The Foreign Service Journal, May 2014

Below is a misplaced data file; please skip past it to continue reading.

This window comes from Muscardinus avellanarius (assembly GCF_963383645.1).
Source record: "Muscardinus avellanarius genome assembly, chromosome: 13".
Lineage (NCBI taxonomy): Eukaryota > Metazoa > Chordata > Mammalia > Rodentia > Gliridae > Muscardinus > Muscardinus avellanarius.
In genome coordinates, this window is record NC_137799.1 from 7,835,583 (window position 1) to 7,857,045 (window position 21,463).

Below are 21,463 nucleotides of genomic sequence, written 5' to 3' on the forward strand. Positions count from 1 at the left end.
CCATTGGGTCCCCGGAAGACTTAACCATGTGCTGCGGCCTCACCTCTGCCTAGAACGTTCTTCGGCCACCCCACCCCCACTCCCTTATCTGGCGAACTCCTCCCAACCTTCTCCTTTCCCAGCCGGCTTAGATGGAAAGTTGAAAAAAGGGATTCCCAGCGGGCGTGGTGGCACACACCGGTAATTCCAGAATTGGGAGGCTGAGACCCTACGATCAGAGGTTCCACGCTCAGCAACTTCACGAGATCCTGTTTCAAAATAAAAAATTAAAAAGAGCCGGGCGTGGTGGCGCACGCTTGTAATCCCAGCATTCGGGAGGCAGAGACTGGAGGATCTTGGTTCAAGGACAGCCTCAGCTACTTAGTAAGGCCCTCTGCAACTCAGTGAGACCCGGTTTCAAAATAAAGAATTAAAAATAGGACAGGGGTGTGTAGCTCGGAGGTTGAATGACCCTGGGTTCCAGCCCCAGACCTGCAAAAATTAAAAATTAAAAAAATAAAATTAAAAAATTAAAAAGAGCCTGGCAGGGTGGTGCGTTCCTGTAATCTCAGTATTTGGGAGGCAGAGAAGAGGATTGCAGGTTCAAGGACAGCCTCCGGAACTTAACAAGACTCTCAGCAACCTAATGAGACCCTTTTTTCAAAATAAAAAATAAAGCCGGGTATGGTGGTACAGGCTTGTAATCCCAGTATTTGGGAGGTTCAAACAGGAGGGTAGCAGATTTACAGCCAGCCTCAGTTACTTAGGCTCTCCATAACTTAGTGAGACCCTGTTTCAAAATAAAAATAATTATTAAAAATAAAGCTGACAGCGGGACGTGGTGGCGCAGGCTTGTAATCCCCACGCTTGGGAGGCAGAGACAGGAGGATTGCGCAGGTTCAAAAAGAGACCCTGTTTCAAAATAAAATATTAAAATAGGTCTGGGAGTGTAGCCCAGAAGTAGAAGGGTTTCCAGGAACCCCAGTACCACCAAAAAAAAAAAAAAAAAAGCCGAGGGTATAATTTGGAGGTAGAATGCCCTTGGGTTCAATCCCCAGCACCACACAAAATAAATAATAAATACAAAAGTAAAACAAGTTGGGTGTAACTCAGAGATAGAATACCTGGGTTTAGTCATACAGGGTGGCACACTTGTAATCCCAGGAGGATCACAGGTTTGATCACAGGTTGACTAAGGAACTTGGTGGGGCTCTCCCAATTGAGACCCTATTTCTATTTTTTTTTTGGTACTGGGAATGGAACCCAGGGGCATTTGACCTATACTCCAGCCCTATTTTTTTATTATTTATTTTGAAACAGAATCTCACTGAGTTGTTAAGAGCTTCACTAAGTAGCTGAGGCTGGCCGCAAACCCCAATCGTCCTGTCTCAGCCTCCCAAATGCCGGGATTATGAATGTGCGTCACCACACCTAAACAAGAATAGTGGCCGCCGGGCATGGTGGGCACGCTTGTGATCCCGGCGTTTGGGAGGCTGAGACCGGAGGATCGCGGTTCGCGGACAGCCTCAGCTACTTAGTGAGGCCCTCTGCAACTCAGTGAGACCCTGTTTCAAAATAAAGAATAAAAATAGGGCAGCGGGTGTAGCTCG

The millennial generation is changing the Foreign Service and how it works, lives and views the world. New hires have tradition- ally adapted their behavior to conform to the system. Today, given the numbers of new hires (more than 50 per- cent of the Service—granted, not all of them millennials), it’s more two-way: the estab- lishment also has to adapt to this new generation. The millennials are chal- lenging, sometimes subtly and other times more overtly, the internal order and its pre- vailing work-life norms. This generation’s more global, interdisciplinary and digitally connected perspective is also opening up new diplomatic solutions. At the same time, this generation shares the same passion for and dedication to the Foreign Service as others. It values the Service’s inter- generational contact and opportunities to learn from those who have gone before. Together, the millennials, generation X and baby boom- ers are shaping—perhaps in new ways and with different approaches—the premier diplomatic workforce of the 21st century. Work The millennial genera- tion’s general characteris- 52 MAY 2014 | THE FOREIGN SERVICE JOURNAL Views and opinions expressed in this column are solely those of the AFSA State VP. Contact: or (202) 647-8160 Millennial Diplomacy* tics—confidence, optimism about the future and open- ness to change—carry over into the workplace. There is an expectation of full-digital integration at work, includ- ing tools that provide for extreme transparency inside and outside the department, here and abroad. The generation is less accepting of what it views as onerous security require- ments, in terms of both tech- nology and physical facilities. These digital natives are frustrated by the depart- ment’s use of technology and find it inadequate compared to other agencies in the U.S. government (e.g., the military and intelligence), not to men- tion private-sector firms. Millennials also have dif- ferent career expectations than Gen X and the Baby Boomers. They are less likely to have “one employer for life.” If the Foreign Service wants to capture the best and brightest, it needs to be able to accommodate those who are looking to join for a limited number of years. Millennials expect respon- sibility, meaningful work and advancement opportunities, and are subtly influenced by the success and fortunes of their counterparts in the private sector. They regard Facebook founders Marc Zuckerberg and Chris Hughes as peers, even if their experi- ence is one in three billion. Life Finally, the generation has different expectations for the quality of work/life. They are likely to subscribe to Wharton Professor Stew Friedman’s “Total Leader- ship” philosophy and, unlike past generations, set limits on the number of hours in the workday. Millennials are marrying later (if at all), having fewer children and espousing more liberal views on many politi- cal and social issues than previous generations. With Foreign Affairs Manual regulations touching on topics like “promiscuous behavior” in an age where the definition of promiscu- ity often varies widely (see 3 FAM 4139.14 on “Notoriously Disgraceful Behavior”), State may need to re-evaluate its policies and disciplinary regulations. World Outlook The recent crisis in Crimea reminds us of the importance of perspective to diplomacy. The millennial generation was raised with a different view of Russia than gen X or the baby boomers. It came of age knowing Russia as a post- Soviet Union country the West was trying to incorpo- rate into a post-modern world order—not as a historical foe. Some were surprised by a perceived negative bias in media coverage of the Sochi Olympics. In a post-ideological world, millennials appreciate digital interconnectivity across national borders between people of different races and religions. They are more likely to form associations and make Facebook “friends” (and no, not the kind that warrant Diplomatic Security contact reporting) with peo- ple from around the world. What does all this mean for U.S. diplomacy? Such a differing generational perspective may contribute to a diversity of views about the national interest at stake in a given country or crisis, as well as different emphases, initiatives or engagement strategies. It also suggests that the Foreign Service would do well to increase training on geog- raphy, history and culture, to ensure that we are operating from a common platform of understanding. Millennials matter. They are already shaping the culture of the State Depart- ment, more rapidly than department leadership ever expected, and will continue to do so as they rise through the ranks. Share your own millennial story with me on twitter @matthewasada. n Next month: Post-Benghazi Security * This column draws on the 2010 and 2014 Pew Research Millennial Surveys. The millennial generation generally refers to those born after 1980 (i.e., the first generation to come of age in the new millennium). Generation X covers people born from 1965 through 1980; and the baby boomers are those born between 1946 and 1964. STATE VP VOICE | BY MATTHEW ASADA AFSA NEWS